ISABELLE GARBANI’S current work, “Love and Death: Archiving the 21st Century”, takes the digital communications from emails and social media sites and seeks to chronicle them in a tangible form.  The lace technique she uses to thread together Facebook posts, Tweets, and texts is reminiscent of a computer using complex operations to lace together the same information. The lace she uses is recycled plastic shopping bags, as she feels that plastic is the material that best represents our culture.  Originally from France, Garbani came to the USA as a young woman ready to realize her artistic passion.  She received her MFA in sculpture from the New York Academy of Art in 2004. She currently resides in Brooklyn.

 

 

 

01_CornellMuseum_eXXpectations_PerSchwartz

“Studio XXIV,” oil on canvas by Peri Schwartz

 

 

 

JAMIE KIRKLAND is a prominent abstract landscape artist, who lives and works in Santa Fe, New Mexico. Her work creates a calm, meditative, reflective mood. The color palettes she uses have been known to be described as “quiet” and “harmonious.” Though she now resides in Santa Fe, she once lived in Crestone, Colorado, which is one of the quietest places on earth. Kirkland strives to channel the memory of this calm and quiet place into her work.  Kirkland’s paintings have been shown by several prominent arts organizations, including the Utah Arts Council; the Museum of Fine Arts in Santa Fe; and the Pensacola Museum of Fine Art. In 2007, she was invited to become a member of the National Association of Women Artists, which was founded in 1889 and is the oldest professional women’s fine art organization in the US. Her work hangs in many prominent public, corporate, and private collections throughout the United States.

 

 

 

 

MIRA LEHR uses nontraditional media for her nature-based imagery, such as resin, gunpowder, fire, Japanese paper, and more. As a young female artist in the ‘50s and ‘60s, Lehr was at the forefront of abstract expressionism and also helped mobilize the female voice in cities such as Miami, where she co-founded the first women’s co-op in the southeast. A New York native, Lehr serves as mentor and collaborator to young artists. She teaches master classes with the National Young Arts Foundation, and she has been the artist in residence at the Bascom Summer Programs.  Lehr’s solo and group exhibitions number over 300. These include the Bass Museum of Art, the Miami Art Museum, the New Museum, the Smithsonian Museum of American Art, and American Embassies around the world.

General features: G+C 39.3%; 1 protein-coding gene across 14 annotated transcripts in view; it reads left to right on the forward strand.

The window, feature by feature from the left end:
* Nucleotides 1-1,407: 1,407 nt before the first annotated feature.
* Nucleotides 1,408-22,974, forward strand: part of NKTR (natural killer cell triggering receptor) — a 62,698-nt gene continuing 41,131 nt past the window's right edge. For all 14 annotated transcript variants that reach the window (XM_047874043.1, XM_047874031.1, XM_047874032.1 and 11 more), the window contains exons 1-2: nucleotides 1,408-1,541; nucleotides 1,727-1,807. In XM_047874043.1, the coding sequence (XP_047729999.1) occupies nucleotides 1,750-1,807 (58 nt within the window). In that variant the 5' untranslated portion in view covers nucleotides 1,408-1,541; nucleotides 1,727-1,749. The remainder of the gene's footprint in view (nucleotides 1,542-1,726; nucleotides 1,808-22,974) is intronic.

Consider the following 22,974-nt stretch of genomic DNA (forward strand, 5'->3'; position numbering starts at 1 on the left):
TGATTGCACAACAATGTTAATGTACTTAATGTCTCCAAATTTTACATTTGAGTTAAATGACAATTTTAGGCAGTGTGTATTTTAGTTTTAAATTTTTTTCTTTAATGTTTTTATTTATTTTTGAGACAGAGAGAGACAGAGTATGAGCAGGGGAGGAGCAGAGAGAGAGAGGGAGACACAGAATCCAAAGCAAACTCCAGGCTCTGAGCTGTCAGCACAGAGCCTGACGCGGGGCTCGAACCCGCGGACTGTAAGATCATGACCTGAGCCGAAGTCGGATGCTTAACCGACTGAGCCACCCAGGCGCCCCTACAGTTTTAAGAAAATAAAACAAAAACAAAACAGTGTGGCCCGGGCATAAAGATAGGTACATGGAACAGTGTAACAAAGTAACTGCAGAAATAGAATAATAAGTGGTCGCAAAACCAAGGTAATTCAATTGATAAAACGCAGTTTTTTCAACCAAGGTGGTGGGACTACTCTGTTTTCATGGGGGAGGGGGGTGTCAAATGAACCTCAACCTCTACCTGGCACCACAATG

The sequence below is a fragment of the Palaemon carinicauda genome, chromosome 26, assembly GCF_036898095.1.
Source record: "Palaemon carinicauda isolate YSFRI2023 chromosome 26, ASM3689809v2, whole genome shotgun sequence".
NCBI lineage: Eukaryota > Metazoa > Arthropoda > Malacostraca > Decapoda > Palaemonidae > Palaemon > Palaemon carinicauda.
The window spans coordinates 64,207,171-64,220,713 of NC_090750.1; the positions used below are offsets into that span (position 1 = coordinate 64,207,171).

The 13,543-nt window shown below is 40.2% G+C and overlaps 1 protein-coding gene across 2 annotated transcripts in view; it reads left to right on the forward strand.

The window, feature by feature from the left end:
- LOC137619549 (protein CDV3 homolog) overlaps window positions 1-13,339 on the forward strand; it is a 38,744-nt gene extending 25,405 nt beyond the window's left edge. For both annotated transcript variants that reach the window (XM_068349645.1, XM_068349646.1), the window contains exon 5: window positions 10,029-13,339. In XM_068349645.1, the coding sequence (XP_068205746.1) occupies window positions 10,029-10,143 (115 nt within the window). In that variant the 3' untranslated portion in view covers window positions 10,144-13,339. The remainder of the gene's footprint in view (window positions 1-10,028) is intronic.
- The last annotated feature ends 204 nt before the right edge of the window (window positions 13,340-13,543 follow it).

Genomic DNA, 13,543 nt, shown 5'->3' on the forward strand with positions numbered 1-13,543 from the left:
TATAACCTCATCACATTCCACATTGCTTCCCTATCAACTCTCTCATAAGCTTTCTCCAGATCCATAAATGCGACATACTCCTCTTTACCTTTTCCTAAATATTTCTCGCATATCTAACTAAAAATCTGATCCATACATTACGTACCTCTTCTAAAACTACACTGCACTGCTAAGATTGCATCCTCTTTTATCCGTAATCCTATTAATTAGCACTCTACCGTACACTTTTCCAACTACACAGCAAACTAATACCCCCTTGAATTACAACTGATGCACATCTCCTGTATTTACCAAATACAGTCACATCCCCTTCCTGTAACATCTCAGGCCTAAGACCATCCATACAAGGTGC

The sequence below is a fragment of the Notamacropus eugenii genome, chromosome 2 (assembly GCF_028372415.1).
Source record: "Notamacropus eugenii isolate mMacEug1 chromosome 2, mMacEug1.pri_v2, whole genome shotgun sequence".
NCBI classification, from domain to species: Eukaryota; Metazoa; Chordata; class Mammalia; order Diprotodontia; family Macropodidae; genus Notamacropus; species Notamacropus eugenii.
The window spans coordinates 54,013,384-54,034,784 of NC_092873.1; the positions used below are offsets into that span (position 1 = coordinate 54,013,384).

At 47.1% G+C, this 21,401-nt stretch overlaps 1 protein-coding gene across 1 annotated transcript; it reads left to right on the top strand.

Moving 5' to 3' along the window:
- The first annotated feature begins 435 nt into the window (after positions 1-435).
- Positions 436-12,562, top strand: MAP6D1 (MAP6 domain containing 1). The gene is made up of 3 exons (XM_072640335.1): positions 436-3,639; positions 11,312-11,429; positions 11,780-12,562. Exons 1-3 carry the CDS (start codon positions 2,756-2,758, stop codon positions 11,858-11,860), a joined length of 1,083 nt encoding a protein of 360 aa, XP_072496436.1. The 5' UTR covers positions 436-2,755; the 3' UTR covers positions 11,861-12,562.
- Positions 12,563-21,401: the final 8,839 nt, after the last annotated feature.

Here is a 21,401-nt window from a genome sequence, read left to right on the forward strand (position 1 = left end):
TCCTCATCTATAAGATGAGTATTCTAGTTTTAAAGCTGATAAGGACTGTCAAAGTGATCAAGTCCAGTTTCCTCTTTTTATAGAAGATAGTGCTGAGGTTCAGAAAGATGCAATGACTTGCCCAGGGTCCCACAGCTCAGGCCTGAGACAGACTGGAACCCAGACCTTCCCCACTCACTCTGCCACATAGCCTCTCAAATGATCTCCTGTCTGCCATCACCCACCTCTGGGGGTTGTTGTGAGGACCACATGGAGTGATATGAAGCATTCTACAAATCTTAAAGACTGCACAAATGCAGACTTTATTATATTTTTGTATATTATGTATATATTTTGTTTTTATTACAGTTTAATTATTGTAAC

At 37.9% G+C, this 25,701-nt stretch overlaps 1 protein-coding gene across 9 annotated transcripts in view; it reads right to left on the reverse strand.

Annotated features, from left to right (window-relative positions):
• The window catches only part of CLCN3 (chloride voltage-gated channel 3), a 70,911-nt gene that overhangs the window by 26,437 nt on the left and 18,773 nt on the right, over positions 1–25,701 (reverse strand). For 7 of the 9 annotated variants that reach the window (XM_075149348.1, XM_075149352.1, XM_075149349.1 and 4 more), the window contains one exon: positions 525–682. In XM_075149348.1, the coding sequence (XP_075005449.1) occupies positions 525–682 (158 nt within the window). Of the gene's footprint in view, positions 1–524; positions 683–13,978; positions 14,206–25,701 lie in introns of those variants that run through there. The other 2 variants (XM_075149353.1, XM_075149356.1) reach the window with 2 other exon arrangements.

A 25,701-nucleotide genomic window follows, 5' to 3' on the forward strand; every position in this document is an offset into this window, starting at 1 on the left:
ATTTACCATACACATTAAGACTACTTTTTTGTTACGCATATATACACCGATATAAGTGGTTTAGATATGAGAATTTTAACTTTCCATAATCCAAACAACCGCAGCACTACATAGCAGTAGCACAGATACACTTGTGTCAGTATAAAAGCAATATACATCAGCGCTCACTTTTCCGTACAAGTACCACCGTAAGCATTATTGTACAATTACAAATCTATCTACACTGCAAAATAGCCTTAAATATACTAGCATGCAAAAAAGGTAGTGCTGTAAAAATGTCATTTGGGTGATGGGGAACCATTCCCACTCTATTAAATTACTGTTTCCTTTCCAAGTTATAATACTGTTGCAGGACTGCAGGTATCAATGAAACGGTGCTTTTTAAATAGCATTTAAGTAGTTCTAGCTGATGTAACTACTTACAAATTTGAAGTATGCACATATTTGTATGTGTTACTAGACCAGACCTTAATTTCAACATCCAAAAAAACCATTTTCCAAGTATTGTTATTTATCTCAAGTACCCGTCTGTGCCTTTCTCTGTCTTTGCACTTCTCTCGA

ASHLEY LONGSHORE has said that her art is representative of the world as she sees it, and she has been recognized as “a modern Andy Warhol.”  Her art focuses on American consumerism, pop culture, and Hollywood glamour. Longshore’s work often takes a satirical approach, using fashion icons as the means to make a statement. Her client base includes Blake Lively, Salma Hayek, and Penelope Cruz. Her gallery, Longshore Studio Gallery, is located on Magazine Street in New Orleans. She has exhibited in the US and Europe, and has been featured in such magazines as Elle, Forbes, Vogue, Marie Claire Belgium, Elle Décor Belgium, Vie Magazine, SPUR, Hollywood Reporter, and Matchbook Magazine.

 

 

 

04_CornellMuseum_Exxpectations_Jane Maxwell

“Why is Life a Free Fall,” mixed media on panel by Jane Maxwell

 

 

CHERYL MAEDER uses her camera “as an instrument to convey the world through painterly eyes.”  Through her photography, she shows that what is clear and in focus is actually only one’s perception.  Her study of photography began while she was living in Switzerland, and upon her return to the US, she opened a studio in San Francisco.  Maeder has worked as a national fine art and advertising photographer, and she has shot campaigns for a number of clients, including Sony, AT&T, Visa, Calvin Klein, and Marriott Hotels.  Her work inspired the Dove Campaign on Real Women, Real Beauty, which has been shown worldwide.